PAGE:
- 25. TIERED INSTRUCTION BY STUDENT INTEREST ON A TOPIC • FOR THIS TYPE OF GROUPING TO WORK THE TEACHER MUST PRE-ASSESS THE STUDENTS TO KNOW WHERE THEIR INTERESTS LIE. • THIS WORKS BEST FOR SCIENCE TOPICS THAT HAVE MULTIPLE VARIATIONS. • FOR EXAMPLE IF THE CLASS IS STUDYING ANIMAL ADAPTATIONS, THE TEACHER COULD ASK IN A PRE-ASSESSMENT WHETHER STUDENTS ARE MORE INTERESTED IN MAMMALS, REPTILES, AMPHIBIANS, INSECTS, INVERTEBRATES OR EVEN DINOSAURS. • ONCE PREFERENCES ARE DETERMINED, STUDENTS ALL CREATE THE SAME PRODUCT OR RESEARCH THE SAME TYPE INFORMATION EACH ON THEIR OWN GROUP’S TOPIC OF INTEREST.
- 26. TIERED INSTRUCTION FOR THE MATH CLASSROOM •ENRICHMENT LESSONS •APPLICATION LESSONS
- 27. POSSIBLE INSTRUCTIONAL ISSUES •TOO MANY TIERS •INSUFFICIENT SUPPORT FOR EACH TIER •INSUFFICIENT MATERIALS •STUDENTS WANTING TO SWITCH GROUPS
- 29. TEACHING WITH TECHNOLOGY WWW.PLANETTURTLE.COM STUDENTS WILL USE PLANET TURTLE WEBSITE TO PRACTICE MATHEMATICS • STUDENTS CAN COMPLETE LEARNING CHALLENGES • PRACTICE MATHEMATICAL SKILLS • TEACHERS CAN CUSTOMIZE STUDENTS LEARNING PATH • PARALLEL WITH STANDARDS • HIGHLY ENGAGES STUDENTS WITH FUN INTERACTIVE GAMES (Planet Turtle Homepage Header, n.d.)
- 31. ASSESSMENT OF LESSON STUDENTS WILL COMPLETE ASSESSMENT QUIZ ON ADDITION AND SUBTRACTION GEORGIA STATE STANDARD MATH: MGSE1.OA.1. USING ADDITION AND SUBTRACTION WITHIN 20 TO SOLVE PROBLEMS. (Turtle Addition Worksheet. n.d)
- 32. CONCLUSION TEACHERS SHOULD ALWAYS REMEMBER THE DIFFERENTIATED INSTRUCTION IS AN ONGOING PROCESS. STUDENTS SHOULD BE REGULARLY ASSESSED TO DETERMINED IF THEIR EDUCATION NEEDS ARE BEST BEING ACHIEVED THROUGH THE TYPE OF INSTRUCTION THEY ARE RECEIVING. IF NOT THE TEACHER SHOULD REWORK OR REGROUP THE STUDENT SO THAT THEIR EDUCATIONAL NEEDS ARE BEING MEET. THIS TYPE OF INSTRUCTION IS A TEAM EFFORT, WHEN THE TEAM WORKS TOGETHER THE STUDENT IS CAPABLE OF ACHIEVING ANY GOAL.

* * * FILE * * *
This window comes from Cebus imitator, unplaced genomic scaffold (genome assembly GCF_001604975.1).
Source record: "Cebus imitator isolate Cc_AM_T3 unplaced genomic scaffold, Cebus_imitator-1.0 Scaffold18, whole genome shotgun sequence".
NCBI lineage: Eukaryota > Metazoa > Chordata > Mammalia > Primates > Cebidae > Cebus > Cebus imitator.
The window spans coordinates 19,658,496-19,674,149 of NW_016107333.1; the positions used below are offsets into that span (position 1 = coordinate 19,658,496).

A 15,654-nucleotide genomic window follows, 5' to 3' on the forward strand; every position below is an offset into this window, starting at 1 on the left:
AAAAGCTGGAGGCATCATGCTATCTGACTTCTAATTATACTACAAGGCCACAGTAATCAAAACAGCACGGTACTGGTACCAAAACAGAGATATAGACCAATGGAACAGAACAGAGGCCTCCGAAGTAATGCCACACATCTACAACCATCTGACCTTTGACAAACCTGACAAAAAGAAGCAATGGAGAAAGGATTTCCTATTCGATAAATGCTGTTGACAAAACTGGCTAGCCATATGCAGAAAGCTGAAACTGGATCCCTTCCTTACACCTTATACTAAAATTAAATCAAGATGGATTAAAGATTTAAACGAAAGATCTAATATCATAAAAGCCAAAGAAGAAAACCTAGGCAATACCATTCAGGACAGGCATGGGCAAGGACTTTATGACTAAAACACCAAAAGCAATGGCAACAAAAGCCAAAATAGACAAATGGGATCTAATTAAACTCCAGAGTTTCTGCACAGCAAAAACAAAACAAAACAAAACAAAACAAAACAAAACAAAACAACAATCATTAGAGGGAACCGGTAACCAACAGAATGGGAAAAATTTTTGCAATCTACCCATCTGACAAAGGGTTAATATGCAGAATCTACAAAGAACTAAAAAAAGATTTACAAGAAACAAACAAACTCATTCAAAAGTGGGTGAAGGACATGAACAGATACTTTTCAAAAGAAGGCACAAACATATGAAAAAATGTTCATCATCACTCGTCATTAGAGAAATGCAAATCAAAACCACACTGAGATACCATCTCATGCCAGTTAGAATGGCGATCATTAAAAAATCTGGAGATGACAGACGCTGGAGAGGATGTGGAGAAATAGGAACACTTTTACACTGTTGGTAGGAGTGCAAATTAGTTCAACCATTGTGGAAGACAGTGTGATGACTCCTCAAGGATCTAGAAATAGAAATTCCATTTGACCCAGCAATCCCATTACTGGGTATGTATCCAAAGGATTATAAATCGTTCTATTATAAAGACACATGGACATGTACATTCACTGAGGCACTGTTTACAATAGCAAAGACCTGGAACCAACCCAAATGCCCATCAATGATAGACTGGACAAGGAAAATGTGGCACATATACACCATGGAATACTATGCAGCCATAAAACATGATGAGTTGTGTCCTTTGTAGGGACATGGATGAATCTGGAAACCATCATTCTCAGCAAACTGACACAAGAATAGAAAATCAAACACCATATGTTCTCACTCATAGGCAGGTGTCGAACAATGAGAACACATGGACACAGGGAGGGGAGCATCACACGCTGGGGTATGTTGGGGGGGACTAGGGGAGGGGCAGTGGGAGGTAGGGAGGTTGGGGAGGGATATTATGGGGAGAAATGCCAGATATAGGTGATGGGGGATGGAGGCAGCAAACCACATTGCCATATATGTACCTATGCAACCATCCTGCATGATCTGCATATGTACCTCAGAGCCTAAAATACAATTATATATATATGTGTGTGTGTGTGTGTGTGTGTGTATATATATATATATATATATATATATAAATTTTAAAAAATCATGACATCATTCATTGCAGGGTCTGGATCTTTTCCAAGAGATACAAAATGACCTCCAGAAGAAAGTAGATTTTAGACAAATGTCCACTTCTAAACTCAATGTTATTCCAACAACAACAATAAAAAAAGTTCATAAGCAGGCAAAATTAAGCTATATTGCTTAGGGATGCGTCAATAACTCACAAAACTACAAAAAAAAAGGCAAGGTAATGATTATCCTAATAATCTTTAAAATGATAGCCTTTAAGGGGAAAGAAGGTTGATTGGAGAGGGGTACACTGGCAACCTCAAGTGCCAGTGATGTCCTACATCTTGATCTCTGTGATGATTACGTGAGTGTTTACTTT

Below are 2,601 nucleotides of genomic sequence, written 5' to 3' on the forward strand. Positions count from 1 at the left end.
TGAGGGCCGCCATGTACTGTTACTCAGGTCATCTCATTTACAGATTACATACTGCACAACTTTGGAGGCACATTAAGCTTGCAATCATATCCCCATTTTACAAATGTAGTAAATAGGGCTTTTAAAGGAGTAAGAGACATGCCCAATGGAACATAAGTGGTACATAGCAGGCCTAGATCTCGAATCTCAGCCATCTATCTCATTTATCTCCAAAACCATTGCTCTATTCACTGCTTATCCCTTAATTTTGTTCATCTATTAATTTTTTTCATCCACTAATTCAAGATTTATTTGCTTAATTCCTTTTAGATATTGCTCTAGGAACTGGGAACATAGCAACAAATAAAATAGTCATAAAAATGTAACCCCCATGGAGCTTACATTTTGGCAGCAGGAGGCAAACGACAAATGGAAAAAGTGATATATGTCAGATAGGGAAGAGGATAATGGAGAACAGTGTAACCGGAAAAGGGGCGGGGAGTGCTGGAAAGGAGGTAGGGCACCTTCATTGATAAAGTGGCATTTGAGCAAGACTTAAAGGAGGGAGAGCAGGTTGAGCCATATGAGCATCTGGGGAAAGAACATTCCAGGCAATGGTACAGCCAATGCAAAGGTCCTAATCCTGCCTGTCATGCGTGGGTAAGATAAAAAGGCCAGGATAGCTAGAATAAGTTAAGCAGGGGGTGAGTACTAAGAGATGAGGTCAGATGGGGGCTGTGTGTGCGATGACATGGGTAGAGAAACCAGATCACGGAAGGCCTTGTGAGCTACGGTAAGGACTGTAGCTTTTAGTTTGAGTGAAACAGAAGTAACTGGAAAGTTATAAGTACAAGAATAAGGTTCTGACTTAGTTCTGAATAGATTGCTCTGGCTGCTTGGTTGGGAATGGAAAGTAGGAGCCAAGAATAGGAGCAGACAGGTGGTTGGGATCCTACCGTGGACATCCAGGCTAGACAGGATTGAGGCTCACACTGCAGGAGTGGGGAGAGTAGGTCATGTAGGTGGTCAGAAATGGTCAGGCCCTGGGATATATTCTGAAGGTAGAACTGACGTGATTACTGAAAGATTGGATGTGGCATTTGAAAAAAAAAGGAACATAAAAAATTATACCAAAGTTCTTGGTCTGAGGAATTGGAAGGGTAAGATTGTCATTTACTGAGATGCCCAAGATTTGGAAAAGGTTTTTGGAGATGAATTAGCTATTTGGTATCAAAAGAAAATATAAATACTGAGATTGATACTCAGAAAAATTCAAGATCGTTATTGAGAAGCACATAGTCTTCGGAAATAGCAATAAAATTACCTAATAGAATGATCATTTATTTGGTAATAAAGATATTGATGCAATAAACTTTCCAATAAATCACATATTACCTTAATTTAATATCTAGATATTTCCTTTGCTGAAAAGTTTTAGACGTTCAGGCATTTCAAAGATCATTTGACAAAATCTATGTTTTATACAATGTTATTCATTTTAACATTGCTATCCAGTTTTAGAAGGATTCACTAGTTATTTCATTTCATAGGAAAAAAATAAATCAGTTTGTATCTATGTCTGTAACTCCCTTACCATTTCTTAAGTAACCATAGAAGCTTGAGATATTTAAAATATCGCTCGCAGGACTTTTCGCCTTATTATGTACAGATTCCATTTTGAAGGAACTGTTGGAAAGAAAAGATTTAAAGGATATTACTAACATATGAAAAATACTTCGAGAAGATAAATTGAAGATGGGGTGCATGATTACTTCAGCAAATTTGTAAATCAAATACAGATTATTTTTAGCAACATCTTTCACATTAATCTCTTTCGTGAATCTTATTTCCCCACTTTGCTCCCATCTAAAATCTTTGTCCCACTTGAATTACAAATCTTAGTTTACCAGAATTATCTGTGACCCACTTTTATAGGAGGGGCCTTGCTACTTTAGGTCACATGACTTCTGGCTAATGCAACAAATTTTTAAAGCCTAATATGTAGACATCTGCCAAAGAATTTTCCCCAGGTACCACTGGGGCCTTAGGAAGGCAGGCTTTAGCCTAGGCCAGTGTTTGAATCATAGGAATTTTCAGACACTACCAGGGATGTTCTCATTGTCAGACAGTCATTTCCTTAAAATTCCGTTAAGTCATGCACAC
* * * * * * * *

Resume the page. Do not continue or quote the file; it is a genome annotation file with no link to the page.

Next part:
- 33. RESOURCES ADAMS, C. M., & PIERCE, R. L. (2003). TEACHING BY TIERING. SCIENCE AND CHILDREN, 41(3), 30-34. RETRIEVED FROM HTTP://SEARCH.PROQUEST.COM/DOCVIEW/236892597?ACCOUNTID=458 A LOOK AT DIFFERENTIATING INSTRUCTION. (2009, FEBRUARY). THE CENTER FOR COMPREHENSIVE SCHOOL REFORM AND IMPROVEMENT. RETRIEVED FROM HTTP://FILES.ERIC.ED.GOV/FULLTEXT/ED506362.PDF CAMPBELL, L. (1997, SEPTEMBER). VARIATIONS ON A THEME—HOW TEACHERS INTERPRET MI THEORY. EDUCATIONAL LEADERSHIP, 55(1), 14-19. RETRIEVED FROM HTTP://WWW.ASCD.ORG/PUBLICATIONS/EDUCATIONAL- LEADERSHIP/SEPT97/VOL55/NUM01/VARIATIONS-ON-A-THEME%E2%80%94HOW- TEACHERS-INTERPRET-MI-THEORY.ASPX DIFFERENTIATION FOR SCIENCE. (N.D.). RETRIEVED FROM HTTP://WWW.BISD.US/SPECIALSERVICES/SPECIAL%20SERVICES/RTI/SCIENCE/SCIENCE% 20DIFFERENTIATION%20BRIEF.PDF
- 34. DIFFERENTIATED INSTRUCTION FOR MATH. (N.D.). RETRIEVED FROM HTTP://165.139.150.129/INTERVENTION/DIFFERENTIATED%20INSTRUCTION%20FOR%20MATH .PDF DREAMBOX LEARNING. (2016). INTELLIGENT ADAPTIVE LEARNING: AN ESSENTIAL ELEMENT OF 21ST CENTURY TEACHING AND LEARNING. RETRIEVED FROM HTTP://WWW.DREAMBOX.COM/WHITE-PAPERS/INTELLIGENT-ADAPTIVE-LEARNING-AN- ESSENTIAL-ELEMENT-OF-21ST-CENTURY-TEACHING-AND-LEARNING EDUTOPIA (N.D.). DIFFERENTIATING IN MATH USING COMPUTER GAMES [VIDEO FILE]. RETRIEVED FROM TEACHINGCHANNEL.ORG WEBSITE: HTTPS://WWW.TEACHINGCHANNEL.ORG/VIDEOS/DIFFERENTIATING-IN-MATH FREDERICK, AD. (2005). LEARNING CENTERS. RETRIEVED FROM HTTP://WWW.TEACHERVISION.FEN.COM FREDERICK, AD. (2005). LEARNING CENTERS. RETRIEVED FROM HTTP://WWW.TEACHERVISION.FEN.COM RESOURCES CONTINUED
- 35. GEORGIA PERFORMANCE STANDARDS. (2015). RETRIEVED FROM HTTPS://WWW.GEORGIASTANDARDS.ORG/STANDARDS/PAGES/BROWSESTANDARDS/BROWSEGP S.ASPX INTELLIGENT ADAPTIVE LEARNING: AN ESSENTIAL ELEMENT OF 21ST CENTURY TEACHING AND LEARNING. (2016). RETRIEVED FROM HTTP://WWW.DREAMBOX.COM/WHITE- PAPERS/INTELLIGENT-ADAPTIVE-LEARNING-AN-ESSENTIAL-ELEMENT-OF-21ST-CENTURY- TEACHING-AND-LEARNING KJIMENEZ70. (2012) WRITING CENTER (PHOTOGRAPH) RETRIEVED FROM HTTPS://KJIMENEZ70.WIKISPACES.COM/ORGANIZATION MC GRAW HILL. (N.D). [PLANET TURTLE HOMEPAGE HEADER]. RETRIEVED FROM HTTP://MHECDI.COM/PT_ABOUT.HTML MYSUNWILLSHINE. (N.D). [TURTLE ADDITION WORKSHEET]. RETRIEVED FROM HTTP://HTTPS://WWW.PINTEREST.COM/PIN/319896379764012637/ PLANET TURTLE. (N.D.). RETRIEVED FROM HTTPS://WWW.PLANETTURTLE.COM/G_LOGIN.HTML TOMLINSON, C. A. (2015). WHAT IS DIFFERENTIATED INSTRUCTION?. RETRIEVED FROM HTTP://WWW.READINGROCKETS.ORG/ARTICLE/WHAT-DIFFERENTIATED-INSTRUCTION RESOURCES CONTINUED